Got a little behind, but we'll catch up on mock-ups on Wednesday! Tomorrow I'm going to add in a tutorial on making lacing guards, which will make corset mockups much easier.
I like denim needles because we're using some pretty heavy-duty fabric. Have more than one because they'll break.
I recommend silk pins because they're thin and they make small holes. It's especially important if you're using a delicate silk fashion layer.
Use your best scissors. You need something that is strong and yet cuts a smooth and accurate line.
When you break a needle on a bone you'll be happy for eye protection. I can't count the number of times I've had a needle shard ping of my glasses.
(We went over this with grommets, but I wanted to say it again) My favorite is an anvil and a driver. These
are sold in sets for $20-$30 USD. Some people prefer pliers, which usually
run $15-$40 a set. I don’t like them because it hurts my hand to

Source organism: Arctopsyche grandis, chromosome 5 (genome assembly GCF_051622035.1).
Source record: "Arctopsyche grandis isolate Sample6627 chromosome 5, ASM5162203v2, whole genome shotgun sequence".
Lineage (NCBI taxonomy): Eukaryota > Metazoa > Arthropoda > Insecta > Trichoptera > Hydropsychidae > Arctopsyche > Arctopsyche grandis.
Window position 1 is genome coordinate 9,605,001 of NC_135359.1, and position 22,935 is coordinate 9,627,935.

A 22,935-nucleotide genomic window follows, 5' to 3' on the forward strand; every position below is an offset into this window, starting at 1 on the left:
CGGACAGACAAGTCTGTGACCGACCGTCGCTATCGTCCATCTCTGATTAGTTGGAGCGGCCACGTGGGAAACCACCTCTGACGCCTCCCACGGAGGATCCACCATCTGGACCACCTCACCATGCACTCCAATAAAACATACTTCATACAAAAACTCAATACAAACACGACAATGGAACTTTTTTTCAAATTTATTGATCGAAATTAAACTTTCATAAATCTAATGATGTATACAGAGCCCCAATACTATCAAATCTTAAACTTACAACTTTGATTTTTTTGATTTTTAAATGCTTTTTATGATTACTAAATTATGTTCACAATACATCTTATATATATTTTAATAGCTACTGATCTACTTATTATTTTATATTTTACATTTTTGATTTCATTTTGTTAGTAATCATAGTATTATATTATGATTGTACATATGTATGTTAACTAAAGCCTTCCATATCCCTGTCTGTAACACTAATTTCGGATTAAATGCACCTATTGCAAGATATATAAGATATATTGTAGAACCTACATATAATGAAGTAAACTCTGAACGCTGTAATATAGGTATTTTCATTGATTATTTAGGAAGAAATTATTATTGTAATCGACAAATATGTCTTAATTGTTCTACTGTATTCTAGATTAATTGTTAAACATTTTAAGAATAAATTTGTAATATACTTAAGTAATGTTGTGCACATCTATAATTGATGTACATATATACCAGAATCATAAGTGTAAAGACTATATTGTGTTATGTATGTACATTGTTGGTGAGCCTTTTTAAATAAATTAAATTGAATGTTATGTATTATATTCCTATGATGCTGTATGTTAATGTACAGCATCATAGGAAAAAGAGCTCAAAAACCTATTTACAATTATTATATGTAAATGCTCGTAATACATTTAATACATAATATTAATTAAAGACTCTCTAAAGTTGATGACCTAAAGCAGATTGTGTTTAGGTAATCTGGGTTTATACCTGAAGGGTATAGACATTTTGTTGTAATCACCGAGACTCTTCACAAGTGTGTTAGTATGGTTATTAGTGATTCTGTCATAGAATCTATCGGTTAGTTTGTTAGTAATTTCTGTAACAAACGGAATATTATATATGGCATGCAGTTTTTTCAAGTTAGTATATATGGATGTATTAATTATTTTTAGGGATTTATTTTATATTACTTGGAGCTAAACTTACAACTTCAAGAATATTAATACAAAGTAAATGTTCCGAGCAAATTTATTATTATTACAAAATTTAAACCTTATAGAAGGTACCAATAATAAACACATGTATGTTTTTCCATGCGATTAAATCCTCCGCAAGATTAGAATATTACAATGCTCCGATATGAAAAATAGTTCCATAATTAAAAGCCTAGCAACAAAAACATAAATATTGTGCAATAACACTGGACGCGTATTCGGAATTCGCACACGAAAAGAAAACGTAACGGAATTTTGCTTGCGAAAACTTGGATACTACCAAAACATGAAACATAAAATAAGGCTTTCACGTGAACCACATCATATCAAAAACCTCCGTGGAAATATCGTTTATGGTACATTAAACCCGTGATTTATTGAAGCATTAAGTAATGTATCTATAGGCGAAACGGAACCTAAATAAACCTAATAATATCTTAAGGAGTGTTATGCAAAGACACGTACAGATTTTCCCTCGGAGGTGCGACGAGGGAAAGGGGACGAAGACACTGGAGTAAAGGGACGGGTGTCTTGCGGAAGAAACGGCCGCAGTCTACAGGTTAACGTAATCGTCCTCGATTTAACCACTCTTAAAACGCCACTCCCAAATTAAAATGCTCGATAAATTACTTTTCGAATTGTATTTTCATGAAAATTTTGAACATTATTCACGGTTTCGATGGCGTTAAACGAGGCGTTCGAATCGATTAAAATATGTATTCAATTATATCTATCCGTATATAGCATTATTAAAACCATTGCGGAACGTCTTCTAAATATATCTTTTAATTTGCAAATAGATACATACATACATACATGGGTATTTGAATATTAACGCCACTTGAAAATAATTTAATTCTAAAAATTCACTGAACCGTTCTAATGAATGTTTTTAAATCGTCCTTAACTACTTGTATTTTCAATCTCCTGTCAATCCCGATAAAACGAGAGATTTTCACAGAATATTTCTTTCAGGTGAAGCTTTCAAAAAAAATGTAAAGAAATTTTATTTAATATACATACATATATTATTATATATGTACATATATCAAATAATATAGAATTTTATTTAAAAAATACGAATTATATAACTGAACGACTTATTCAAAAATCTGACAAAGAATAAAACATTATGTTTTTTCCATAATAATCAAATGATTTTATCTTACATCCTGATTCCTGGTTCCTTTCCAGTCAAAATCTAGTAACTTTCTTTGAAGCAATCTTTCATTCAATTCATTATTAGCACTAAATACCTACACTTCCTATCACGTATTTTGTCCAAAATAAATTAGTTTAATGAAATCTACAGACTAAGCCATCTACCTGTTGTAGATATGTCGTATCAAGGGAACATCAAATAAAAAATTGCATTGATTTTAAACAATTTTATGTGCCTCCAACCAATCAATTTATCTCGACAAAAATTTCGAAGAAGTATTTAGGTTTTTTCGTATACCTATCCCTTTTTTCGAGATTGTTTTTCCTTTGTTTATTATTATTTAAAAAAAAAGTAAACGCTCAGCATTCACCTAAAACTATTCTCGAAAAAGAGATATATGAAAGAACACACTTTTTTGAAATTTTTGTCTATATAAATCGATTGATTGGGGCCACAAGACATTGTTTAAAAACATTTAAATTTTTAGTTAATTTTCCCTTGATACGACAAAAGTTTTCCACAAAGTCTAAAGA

squeeze them together, but some people prefer that to the risk of hitting
a finger with a hammer. Pick whichever scares you the least. The last
method is a table press. Professionals use these machines. They are basically
the pliers set into a base that sits on the table, so you can throw your
weight into the press. They are very nice, but also costly, $100 +. I’d
save this purchase for when you are an experienced corset maker and know
you’ll use it in the future.
An awl is useful for spreading holes for grommets and for putting in the busk. In a pinch you can use a sharpened pencil, chopstick, or something similar, but an awl is not expensive and you'll find all kinds of sewing uses for it! There are some at your fabric store, but they're cheaper at the hardware store (but can be hard to find). Look for one that has a really gradual point because it'll be easier to use to spread fabric.
Useful for putting in holes for grommets. Ones with different hole sizes are useful because you want to make your holes smaller than the grommet and then spread the threads. My favorite is a leather punch set from Tandy Leather.
Bolt Cutters/Tin Snips
Necessary if you'll be cutting your own boning. Look for heavy-duty ones with big, comfortable handles and serrated blades.
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